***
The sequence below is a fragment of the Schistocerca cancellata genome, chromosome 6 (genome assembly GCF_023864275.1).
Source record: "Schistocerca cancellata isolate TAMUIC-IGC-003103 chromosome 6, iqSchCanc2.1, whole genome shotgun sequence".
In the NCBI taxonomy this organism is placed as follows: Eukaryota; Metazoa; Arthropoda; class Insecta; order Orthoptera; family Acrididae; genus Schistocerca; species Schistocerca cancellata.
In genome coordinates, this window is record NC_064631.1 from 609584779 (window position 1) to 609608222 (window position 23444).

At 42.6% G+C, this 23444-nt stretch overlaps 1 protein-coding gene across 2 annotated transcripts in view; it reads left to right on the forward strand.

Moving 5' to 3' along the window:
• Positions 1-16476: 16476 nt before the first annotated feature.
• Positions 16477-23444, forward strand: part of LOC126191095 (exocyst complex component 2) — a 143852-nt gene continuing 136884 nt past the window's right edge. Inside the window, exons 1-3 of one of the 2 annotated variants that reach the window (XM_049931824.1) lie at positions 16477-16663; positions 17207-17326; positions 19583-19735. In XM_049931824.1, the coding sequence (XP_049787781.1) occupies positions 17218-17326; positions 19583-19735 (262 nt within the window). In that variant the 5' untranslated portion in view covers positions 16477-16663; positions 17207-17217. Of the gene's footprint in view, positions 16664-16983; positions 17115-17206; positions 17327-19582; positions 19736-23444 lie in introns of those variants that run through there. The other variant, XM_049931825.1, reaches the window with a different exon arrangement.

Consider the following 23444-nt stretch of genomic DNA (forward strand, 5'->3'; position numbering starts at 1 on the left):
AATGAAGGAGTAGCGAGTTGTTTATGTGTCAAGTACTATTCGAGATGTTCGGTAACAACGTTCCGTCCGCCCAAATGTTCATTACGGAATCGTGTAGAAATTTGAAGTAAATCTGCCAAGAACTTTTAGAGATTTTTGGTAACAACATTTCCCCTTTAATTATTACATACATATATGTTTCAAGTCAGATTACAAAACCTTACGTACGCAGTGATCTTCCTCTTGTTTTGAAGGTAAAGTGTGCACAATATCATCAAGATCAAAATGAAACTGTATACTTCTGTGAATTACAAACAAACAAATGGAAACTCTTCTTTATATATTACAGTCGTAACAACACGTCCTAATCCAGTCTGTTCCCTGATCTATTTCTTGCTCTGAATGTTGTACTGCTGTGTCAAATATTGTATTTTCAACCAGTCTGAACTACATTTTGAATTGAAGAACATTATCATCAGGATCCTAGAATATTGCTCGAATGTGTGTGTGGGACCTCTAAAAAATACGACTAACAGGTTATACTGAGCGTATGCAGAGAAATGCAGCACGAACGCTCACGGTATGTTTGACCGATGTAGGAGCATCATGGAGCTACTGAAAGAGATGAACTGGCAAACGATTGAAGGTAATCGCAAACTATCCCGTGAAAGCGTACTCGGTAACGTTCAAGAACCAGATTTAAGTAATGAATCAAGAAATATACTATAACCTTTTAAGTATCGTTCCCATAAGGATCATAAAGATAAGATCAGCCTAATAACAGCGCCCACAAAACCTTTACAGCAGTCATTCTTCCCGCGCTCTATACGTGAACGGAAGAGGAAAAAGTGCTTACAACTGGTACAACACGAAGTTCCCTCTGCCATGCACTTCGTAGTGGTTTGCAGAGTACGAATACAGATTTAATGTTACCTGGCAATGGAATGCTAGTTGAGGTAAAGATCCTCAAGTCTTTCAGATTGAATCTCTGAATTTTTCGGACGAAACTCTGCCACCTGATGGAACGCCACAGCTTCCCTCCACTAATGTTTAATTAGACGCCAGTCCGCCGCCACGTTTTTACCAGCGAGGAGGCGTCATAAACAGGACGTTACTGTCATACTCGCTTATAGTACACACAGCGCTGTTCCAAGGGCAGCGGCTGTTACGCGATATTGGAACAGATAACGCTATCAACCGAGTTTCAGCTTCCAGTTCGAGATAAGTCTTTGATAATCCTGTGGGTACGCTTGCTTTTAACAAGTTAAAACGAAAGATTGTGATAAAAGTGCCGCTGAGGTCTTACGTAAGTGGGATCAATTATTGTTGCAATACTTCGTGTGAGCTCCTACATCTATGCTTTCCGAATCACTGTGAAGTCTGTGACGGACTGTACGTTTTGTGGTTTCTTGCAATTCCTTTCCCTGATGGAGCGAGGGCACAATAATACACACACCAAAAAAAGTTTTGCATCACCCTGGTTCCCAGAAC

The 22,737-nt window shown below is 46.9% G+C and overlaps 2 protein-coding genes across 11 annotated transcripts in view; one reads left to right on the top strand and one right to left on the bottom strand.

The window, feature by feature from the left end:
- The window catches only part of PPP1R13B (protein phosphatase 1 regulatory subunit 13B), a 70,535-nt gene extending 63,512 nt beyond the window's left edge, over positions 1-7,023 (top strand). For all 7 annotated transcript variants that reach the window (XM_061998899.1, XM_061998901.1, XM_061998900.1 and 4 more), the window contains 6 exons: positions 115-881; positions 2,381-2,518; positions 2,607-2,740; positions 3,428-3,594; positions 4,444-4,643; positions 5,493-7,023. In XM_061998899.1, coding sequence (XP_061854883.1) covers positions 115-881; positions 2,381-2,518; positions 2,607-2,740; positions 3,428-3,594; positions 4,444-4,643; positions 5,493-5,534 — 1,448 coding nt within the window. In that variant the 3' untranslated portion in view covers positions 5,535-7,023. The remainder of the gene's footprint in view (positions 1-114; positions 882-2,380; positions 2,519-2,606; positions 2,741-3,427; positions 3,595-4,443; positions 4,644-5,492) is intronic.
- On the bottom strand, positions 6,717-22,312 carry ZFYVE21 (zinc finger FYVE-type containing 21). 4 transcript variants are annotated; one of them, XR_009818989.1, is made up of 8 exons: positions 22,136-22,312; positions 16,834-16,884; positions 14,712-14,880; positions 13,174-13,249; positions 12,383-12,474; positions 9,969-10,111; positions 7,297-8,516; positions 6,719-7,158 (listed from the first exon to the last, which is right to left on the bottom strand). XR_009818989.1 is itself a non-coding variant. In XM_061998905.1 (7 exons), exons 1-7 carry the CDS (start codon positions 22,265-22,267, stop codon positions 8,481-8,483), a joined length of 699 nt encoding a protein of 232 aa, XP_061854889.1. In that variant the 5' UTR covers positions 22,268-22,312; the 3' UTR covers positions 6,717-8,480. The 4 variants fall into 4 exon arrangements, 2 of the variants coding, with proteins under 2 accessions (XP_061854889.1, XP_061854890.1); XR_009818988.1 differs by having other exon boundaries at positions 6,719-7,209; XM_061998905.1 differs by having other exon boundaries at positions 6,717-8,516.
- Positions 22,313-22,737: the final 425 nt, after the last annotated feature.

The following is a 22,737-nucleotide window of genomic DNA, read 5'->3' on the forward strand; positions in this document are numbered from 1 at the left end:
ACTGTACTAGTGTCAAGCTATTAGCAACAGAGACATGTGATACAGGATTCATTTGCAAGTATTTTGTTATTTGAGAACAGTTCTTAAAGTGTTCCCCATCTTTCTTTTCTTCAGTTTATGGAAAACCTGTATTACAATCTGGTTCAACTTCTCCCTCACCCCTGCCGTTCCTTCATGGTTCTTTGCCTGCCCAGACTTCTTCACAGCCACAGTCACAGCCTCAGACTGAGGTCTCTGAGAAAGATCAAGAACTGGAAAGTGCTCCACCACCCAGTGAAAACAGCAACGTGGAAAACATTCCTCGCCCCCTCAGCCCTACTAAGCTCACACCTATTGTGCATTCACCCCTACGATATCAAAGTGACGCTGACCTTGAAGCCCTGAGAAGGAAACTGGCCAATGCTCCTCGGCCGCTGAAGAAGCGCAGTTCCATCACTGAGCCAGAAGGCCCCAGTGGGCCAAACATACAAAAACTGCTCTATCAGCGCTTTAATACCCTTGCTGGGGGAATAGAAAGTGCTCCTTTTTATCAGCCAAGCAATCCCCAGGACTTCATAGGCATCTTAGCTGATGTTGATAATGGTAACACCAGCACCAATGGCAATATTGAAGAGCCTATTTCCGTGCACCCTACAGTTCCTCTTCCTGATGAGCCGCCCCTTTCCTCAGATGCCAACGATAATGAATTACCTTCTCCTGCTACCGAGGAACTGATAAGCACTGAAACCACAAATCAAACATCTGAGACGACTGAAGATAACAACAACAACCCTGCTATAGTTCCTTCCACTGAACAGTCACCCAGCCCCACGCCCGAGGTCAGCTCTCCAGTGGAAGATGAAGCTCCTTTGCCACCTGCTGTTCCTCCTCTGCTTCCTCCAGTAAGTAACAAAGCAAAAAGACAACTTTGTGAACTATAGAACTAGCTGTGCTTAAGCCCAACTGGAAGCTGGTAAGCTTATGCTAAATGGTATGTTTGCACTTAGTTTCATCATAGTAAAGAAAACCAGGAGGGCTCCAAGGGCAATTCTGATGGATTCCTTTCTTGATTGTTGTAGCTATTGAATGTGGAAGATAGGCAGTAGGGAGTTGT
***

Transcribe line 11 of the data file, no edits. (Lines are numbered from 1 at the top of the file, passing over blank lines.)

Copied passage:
The 22,737-nt window shown below is 46.9% G+C and overlaps 2 protein-coding genes across 11 annotated transcripts in view; one reads left to right on the top strand and one right to left on the bottom strand.